5. The first instance, having decided that the subject-matter of the disputed patent lacked novelty, failed to go on to deal with and decide upon the issue of obviousness which had also been fully pleaded and argued before it. The Board wishes to state that this practice is generally undesirable because, if the Board decides to reverse the first instance's decision on the decided point, the second (and undecided) issue becomes the sole one upon which the outcome of the appeal will have to turn, with the consequence that in deciding that issue the Board cannot act as an appeal body, but will in reality stand in the shoes of the first instance. Such a practice runs counter to the general scheme for appeals provided by Articles 106 to 111 EPC, as explained in decision T 26/88, (to be published), namely, that "the essential function of an appeal is to consider whether a decision which has been issued by a first instance department is correct on its merits...". Clearly, the merits of a decision on a point which had never been considered by the first instance cannot be judged by way of an appeal. Nevertheless, the Board in the present case is in the position to deal with the issue of inventive step on the basis not only of the arguments and evidence presented in the course of oral proceedings but also having regard to the arguments and evidence that was submitted to the Opposition Division.

6. The patent in suit relates to an aminotriazine derivative, suitable as a curing agent for epoxy resins, and heat- curable compositions containing it. Document (2), which is considered to represent the closest prior art, discloses a cross-linking (curing) agent for epoxy powder coating compositions which is obtained by reacting approximately 1.8 to 2.2 moles of a monohydroxy single-ring aromatic compound with approximately 1.0 mole of an alkoxymethylaminotriazine, such as HMMM (cf. column 3, lines 3 to 49). A disadvantage of these prior art curing agents was considered to lie in the fact that, since they retained some of the methylol ether groups, methanol was evolved during cure (cf. printed patent specification, page 2, lines 5 to 13).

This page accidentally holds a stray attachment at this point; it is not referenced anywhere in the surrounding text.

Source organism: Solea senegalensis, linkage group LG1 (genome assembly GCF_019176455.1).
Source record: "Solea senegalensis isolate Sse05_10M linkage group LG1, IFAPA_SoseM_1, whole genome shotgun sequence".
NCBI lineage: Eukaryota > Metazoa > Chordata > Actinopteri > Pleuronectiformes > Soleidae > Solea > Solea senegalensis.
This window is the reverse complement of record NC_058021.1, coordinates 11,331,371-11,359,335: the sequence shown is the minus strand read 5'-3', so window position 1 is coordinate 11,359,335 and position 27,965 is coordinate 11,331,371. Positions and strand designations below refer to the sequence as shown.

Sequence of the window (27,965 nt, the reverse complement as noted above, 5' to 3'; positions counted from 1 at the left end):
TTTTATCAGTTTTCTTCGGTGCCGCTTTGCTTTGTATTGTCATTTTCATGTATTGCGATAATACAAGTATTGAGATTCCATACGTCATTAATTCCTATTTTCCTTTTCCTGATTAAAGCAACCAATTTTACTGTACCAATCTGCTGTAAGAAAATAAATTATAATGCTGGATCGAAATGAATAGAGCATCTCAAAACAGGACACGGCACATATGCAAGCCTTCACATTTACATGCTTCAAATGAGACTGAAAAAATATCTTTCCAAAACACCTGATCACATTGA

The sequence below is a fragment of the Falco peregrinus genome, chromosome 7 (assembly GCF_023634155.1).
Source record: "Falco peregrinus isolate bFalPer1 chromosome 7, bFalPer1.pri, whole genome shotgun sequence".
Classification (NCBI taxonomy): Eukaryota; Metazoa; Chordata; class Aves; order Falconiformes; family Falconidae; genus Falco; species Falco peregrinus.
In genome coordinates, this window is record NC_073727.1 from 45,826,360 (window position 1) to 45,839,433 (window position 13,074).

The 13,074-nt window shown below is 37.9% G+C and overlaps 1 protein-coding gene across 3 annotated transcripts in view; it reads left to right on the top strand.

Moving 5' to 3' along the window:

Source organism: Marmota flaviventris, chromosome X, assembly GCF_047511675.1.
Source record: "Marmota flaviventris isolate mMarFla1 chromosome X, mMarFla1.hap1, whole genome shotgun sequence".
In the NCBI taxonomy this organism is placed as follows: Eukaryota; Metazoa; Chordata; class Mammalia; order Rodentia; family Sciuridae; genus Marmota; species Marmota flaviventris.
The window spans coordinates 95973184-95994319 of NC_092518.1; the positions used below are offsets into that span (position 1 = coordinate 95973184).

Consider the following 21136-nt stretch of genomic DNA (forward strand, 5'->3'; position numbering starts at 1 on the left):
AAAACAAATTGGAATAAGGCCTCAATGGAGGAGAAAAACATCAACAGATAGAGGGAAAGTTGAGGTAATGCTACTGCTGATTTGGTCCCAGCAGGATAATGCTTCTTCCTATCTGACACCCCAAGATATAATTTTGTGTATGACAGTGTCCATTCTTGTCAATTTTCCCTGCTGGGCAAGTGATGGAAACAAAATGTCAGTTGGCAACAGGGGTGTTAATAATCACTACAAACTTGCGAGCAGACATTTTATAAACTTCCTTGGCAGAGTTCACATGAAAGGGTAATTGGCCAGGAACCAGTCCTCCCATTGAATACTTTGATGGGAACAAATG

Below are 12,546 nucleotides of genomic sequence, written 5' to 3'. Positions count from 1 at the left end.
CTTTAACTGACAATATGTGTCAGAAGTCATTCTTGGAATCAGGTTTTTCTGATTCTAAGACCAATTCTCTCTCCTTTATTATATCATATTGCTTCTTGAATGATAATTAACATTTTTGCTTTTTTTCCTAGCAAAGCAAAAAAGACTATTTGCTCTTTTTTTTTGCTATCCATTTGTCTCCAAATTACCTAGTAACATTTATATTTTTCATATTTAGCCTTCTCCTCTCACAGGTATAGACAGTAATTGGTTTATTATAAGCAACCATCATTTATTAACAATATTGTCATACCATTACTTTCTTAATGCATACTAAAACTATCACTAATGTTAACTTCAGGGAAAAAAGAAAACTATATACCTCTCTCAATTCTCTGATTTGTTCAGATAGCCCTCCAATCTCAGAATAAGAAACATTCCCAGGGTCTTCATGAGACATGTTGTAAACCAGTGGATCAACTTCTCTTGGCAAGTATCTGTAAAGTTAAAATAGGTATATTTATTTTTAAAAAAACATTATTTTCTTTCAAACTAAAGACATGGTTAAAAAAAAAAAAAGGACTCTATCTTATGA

6.1. Thus, the technical problem underlying the disputed patent is to be seen in providing an aminotriazine derivative for curing epoxy resins which does not give rise to evolution of methanol or similar volatiles during cure, while at the same time producing coatings having satisfactory physical properties with respect to hardness, solvent resistance, flexibility and cathodic disbonding. According to the patent in suit this technical problem is solved by the compound of Claim 1.

In view of the results in Table II of the disputed patent, the Board is satisfied that this technical problem is effectively solved.

6.2. Although document (2) actually claims the use of the above-mentioned solid curing agents in forming polymeric coatings (cf. Claim 1), some non-solid products obtained by reaction HMMM with hydroxy compounds falling outside the scope of the formula as defined in Claim 1 are disclosed (cf. Examples 55 to 68 of Table 1A and Examples 28 to 35 in columns 13 and 14). The hydroxy compounds used to prepare these products include BPA and several other dihydric phenols.

6.3. According to the Respondent, it is known that epoxy resins may also be cured via the reaction of the oxirane ring with hydroxy groups, therefore, the evolution of methanol could be avoided by increasing the amount of BPA reacted with HMMM above that disclosed in Examples 63 to 65, 34 and 35 of document (2) to ensure that all six methylol groups of HMMM are replaced by BPA residues. In the Board's opinion, this line of argument relies on hindsight since it ignores the fact that any of the dihydric phenols mentioned in document (2), or indeed any dihydroxy compound, would solve the problem of methanol evolution during cure and that document (2) does not provide any reason to use BPA rather than any of the other specified dihydric phenols for this purpose. Furthermore, it must be borne in mind that the problem underlying the disputed patent was not only to avoid the evolution of methanol but also the provision of coatings having satisfactory physical properties.

6.4. In the Board's judgement, there is no disclosure in document (2) which would allow the skilled person to conclude that the compound of the present Claim 1 would solve the technical problem underlying the patent in suit in its entirety.

6.5. Moreover, the disclosure in the paragraph commencing at line 49 in column 4 of document (2) would discourage the skilled person from adopting the proposed solution since it is clearly stated that products obtained using higher phenol ratios are poor cross-linking agents due to the slow and undesirable liberation of phenol in the curing process.

6.6. Document (1), which is concerned with aqueous compositions adopted for electrodeposition comprising ungelled thermosetting products obtained by the acid catalysed reaction of amine-aldehyde condensation products and phenols or polyols, would be of no assistance to the skilled person in his search for a solution to the present technical problem.

6.7. Therefore, in the Board's judgement, the proposed solution to the technical problem underlying the disputed patent is inventive. Hence, the subject-matter of independent Claims 1 and 2 involves an inventive step.

Dependent Claims 3 and 4, which relate to preferred embodiments of Claim 2, are also allowable.


For these reasons, it is decided that:

1. The decision under appeal is set aside.

2. The case is remitted to the Opposition Division with the order to maintain the patent on the basis of Claims 1 to 4 submitted on 20 February 1991 and the description as granted, with the exception of the deletion of the words "in accordance with the invention" at line 45, page 2 of the printed patent.